The Donskoy is largely a healthy cat, though they are prone to skin conditions including acne, rashes, and sunburn. Because they lack hair to absorb the oils produced on the skin, they may need to be bathed or wiped-down frequently.
Behavior / temperament:
If you’re not intimidated by the look of such an unusual cat, the Donskoy is a truly loveable, good-natured, and social breed. They value relationships with both the people and other animals around them, and are not happy if left alone for a long time. It’s not uncommon for owners of the Donskoy to keep two cats for the added company they can give one another. Without a warm coat, the Donskoy gets cold easily, and having a buddy to curl up with will feel ideal to them. The Donskoy is the type of cat who will happily greet you at the door when you come home.
Intelligent, active, and irrepressibly curious, the Donskoy will be your own personal assistant, eager to take part in everything you do. They’re fairly athletic, and though they may explore every cupboard top and bookcase, they are not the “climb the curtains” type. They respond well to training, and enjoy the chance to interact. The love to be held, touched, and petted.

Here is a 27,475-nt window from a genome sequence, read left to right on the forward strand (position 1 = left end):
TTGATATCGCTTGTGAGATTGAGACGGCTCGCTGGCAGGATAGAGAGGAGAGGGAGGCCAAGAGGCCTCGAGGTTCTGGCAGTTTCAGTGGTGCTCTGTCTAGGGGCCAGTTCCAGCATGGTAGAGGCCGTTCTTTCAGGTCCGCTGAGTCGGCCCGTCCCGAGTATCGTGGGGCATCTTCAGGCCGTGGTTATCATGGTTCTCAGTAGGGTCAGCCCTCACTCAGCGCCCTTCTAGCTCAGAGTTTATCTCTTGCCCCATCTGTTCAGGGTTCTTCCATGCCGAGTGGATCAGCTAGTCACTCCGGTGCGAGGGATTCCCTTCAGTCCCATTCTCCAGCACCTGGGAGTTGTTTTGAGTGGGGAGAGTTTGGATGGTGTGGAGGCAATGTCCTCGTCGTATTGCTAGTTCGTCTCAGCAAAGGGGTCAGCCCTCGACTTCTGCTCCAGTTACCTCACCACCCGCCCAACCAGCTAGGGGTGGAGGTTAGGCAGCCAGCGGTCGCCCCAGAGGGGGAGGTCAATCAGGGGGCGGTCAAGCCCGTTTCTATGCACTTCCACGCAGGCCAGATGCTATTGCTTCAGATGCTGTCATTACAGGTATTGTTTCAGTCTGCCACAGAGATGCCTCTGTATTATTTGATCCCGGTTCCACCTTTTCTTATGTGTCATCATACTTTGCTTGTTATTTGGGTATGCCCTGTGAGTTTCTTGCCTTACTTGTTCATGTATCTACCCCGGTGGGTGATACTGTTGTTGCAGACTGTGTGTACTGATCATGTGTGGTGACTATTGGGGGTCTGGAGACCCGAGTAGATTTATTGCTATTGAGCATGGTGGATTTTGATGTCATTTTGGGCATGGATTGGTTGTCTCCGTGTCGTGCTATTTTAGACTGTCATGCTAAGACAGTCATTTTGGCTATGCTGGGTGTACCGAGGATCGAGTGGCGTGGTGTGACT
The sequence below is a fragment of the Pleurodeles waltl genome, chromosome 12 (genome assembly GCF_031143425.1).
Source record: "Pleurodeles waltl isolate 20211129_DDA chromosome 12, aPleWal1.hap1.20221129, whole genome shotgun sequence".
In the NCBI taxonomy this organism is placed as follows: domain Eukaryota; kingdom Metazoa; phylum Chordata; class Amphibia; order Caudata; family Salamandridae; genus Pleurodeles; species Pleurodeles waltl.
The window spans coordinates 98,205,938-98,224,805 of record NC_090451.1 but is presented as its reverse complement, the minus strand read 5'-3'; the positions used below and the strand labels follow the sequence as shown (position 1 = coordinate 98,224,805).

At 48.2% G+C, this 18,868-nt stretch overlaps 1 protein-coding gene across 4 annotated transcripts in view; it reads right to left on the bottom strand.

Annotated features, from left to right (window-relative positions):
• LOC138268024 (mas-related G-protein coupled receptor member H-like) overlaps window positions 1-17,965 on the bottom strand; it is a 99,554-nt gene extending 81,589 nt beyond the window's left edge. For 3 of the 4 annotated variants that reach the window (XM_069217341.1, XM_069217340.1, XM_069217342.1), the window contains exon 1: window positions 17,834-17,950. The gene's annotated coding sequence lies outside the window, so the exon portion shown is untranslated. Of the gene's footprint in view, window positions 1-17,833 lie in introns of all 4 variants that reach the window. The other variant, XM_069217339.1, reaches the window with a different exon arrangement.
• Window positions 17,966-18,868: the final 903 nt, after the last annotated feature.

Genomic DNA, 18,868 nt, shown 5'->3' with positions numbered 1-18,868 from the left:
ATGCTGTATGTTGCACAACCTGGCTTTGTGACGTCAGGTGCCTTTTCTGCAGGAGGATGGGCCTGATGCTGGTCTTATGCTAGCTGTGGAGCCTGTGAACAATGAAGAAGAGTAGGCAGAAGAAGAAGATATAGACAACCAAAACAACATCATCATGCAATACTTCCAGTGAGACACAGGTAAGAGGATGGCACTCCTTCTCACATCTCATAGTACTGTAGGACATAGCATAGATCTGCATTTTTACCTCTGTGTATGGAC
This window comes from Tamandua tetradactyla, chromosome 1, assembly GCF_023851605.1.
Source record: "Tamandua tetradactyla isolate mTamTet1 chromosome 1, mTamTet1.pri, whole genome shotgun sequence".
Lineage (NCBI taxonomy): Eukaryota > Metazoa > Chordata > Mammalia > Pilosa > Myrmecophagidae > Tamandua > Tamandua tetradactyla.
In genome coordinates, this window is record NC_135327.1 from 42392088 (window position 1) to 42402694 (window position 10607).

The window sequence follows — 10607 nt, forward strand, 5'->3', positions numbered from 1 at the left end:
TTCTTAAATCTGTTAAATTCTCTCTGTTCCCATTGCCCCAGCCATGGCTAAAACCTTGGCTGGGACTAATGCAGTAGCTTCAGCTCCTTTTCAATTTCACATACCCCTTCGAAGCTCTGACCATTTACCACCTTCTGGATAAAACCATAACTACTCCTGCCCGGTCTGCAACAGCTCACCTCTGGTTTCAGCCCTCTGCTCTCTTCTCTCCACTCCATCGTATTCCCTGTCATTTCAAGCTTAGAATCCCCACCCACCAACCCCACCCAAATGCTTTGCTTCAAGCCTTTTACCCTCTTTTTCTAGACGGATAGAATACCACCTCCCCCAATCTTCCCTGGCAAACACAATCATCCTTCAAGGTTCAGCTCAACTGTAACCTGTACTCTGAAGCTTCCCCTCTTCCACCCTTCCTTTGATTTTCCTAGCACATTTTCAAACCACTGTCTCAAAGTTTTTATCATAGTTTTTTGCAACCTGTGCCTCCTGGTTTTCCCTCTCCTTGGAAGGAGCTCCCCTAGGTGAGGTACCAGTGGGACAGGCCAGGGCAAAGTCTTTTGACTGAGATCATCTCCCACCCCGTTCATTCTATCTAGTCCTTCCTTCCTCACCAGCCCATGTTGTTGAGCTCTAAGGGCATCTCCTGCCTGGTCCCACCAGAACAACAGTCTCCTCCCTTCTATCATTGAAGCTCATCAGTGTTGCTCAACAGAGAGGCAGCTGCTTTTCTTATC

The Donskoy is very sensitive to temperatures, and does best in a warm, dry environment. If you’ve always wanted to dress your cat up, the Donskoy gives you a good reason: particularly during colder months or when the air conditioning is going, they may need a little t-shirt or sweater.
bald appearance, gentle cat, loving lap cats, sweet little ball
high maintenance cat, ear cleaning, frequent baths
Great diet to prevent and treat bladder stones
I highly recommend Hill's Prescription Diet c/d wet food for treatment and prevention of bladder stones. Bladder stones in cats are predominantly composed of either struvite or oxalate minerals. They can be very irritating and lead to pain while urinating, obstruction, blood in the urine, and infection. The c/d diet is formulated to alter the bladder environment to make it unfavorable for stone formation. C/d also comes as a dry kibble. The wet version is recommended because the extra moisture helps to dilute the urine, which reduces inflammation and pain. Oxalate stones always require surgical removal. After surgery, Hill's c/d diet can be used to prevent recurrence. Struvite stones may also be surgically removed, but can also be dissolved without surgery if the cat is placed on a strict c/d diet. Once the stone is dissolved, the c/d diet should be continued to prevent recurrence. The c/d diet is very safe. If you have multiple cats, it is usually okay for all cats to eat this diet. It is only available with a prescription from a vet and is somewhat expensive. In the end it will save money by greatly reducing the chance of bladder stone recurrence. .
From M Teiber DVM 114 days ago